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Renewable energy sources should power all city government, de Blasio asserts

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SUNSET PARK, Brooklyn — Mayor Bill de Blasio announced Friday that he would like 100% of the energy for city government provided by renewable energy resources.

"Any effort to help the environment and possibly bring the cost down in electricity would help everybody in New York.  So, I think it's a great idea," said Frank Alcock who works just across the street from the only wind turbine in Brooklyn's Sunset Park.

The mayor announced a Request For Information about creative solutions to power the city.

De Blasio is asking developers, power providers and others to show how wind turbines, solar panels, and other new technologies can help power a cleaner city.

"Wind and sunshine and water are indigenous New York natural resources – let’s use them locally, so New York can lead globally,” said Judith Enck, regional administrator for the Environmental Protection Agency.

The announcement is the latest step in the mayor's initiative to reduce the city's greenhouse gas emissions 80-percent by the year 2050.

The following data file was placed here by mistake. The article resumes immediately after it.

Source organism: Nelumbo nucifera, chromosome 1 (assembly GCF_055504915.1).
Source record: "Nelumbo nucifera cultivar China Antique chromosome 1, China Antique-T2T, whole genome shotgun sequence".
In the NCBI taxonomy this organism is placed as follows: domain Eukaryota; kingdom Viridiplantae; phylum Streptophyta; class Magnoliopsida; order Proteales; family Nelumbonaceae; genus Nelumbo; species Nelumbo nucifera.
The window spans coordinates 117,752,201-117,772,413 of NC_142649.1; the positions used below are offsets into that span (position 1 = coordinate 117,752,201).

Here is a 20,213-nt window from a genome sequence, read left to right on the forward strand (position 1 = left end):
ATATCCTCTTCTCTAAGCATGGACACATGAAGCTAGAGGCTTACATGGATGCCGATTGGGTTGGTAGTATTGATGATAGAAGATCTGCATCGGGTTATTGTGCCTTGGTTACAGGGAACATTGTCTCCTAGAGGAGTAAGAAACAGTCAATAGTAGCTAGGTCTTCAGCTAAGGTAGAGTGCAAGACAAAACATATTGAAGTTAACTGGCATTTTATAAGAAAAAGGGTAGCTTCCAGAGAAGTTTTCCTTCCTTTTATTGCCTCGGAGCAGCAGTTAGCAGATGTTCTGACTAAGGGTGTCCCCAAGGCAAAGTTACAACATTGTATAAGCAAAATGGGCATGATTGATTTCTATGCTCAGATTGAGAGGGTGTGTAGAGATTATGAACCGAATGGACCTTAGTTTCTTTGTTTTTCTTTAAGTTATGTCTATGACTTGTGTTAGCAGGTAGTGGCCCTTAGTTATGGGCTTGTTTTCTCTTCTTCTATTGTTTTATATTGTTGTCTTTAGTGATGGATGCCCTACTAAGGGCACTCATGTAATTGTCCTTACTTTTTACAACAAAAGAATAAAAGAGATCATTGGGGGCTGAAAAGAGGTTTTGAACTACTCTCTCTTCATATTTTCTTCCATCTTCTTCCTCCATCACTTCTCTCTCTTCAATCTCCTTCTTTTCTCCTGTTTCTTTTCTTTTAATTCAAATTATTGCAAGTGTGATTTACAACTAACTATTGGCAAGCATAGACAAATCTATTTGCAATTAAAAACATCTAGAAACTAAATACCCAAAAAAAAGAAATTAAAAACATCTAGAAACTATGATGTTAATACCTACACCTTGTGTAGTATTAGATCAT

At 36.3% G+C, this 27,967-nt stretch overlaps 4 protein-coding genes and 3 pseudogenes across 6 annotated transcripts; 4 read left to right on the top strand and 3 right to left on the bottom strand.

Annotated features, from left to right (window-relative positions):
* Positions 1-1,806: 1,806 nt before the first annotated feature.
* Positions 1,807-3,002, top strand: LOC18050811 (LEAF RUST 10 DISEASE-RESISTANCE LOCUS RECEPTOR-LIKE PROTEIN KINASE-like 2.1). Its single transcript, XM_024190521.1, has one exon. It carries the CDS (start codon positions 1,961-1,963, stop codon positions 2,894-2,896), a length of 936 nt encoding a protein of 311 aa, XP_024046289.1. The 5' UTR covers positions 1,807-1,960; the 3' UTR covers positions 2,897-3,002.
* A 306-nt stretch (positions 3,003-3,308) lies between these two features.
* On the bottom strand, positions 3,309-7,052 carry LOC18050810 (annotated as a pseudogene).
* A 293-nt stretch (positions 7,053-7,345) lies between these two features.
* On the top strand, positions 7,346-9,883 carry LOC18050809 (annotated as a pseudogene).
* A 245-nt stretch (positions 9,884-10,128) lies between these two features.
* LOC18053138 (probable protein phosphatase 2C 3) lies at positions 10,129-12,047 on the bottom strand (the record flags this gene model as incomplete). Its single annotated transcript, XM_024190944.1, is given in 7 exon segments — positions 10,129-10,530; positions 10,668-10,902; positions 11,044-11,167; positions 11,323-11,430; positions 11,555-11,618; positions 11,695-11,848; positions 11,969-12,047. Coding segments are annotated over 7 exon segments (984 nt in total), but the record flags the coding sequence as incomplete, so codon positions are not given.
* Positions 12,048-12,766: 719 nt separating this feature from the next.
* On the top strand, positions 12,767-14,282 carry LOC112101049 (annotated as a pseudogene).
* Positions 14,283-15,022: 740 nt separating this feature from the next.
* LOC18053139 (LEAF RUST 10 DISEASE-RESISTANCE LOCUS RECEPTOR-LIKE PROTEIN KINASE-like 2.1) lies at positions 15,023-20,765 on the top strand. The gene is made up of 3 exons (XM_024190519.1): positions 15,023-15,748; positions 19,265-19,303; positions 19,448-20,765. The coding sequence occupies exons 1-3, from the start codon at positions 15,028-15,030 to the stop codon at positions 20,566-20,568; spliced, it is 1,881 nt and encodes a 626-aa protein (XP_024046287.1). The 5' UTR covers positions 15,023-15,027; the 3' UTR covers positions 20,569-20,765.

The city plans to use its big electric bill — more than $600 million a year — to push the industry to think outside the box.

To put the challenge into perspective, the 160-foot turbine in Sunset Park, installed by Sims Metal Management last year, provides about 4 percent of the energy needed to power the 11-acre recycling facility.

It cost $750,000 to build, but should pay for itself in about five years.

"It's part of the landscape already, so I don't mind it," said Diego Lara who also works across the street.​

In the long run, experts say moving to renewable energy will help a lot more than the city's bottom line.

“Today’s announcement that the New York City government will work to acquire 100 percent of its energy from renewable sources is another bold step forward essential to cutting climate pollution, protecting the health of New Yorkers’ and ensuring that our city is built to last,” said the Sierra Club's Lisa Dix.

​The mayor's request for information is designed to identify new ways to generate renewable energy in addition to those that already exist.  Responses are due by Sept.  10.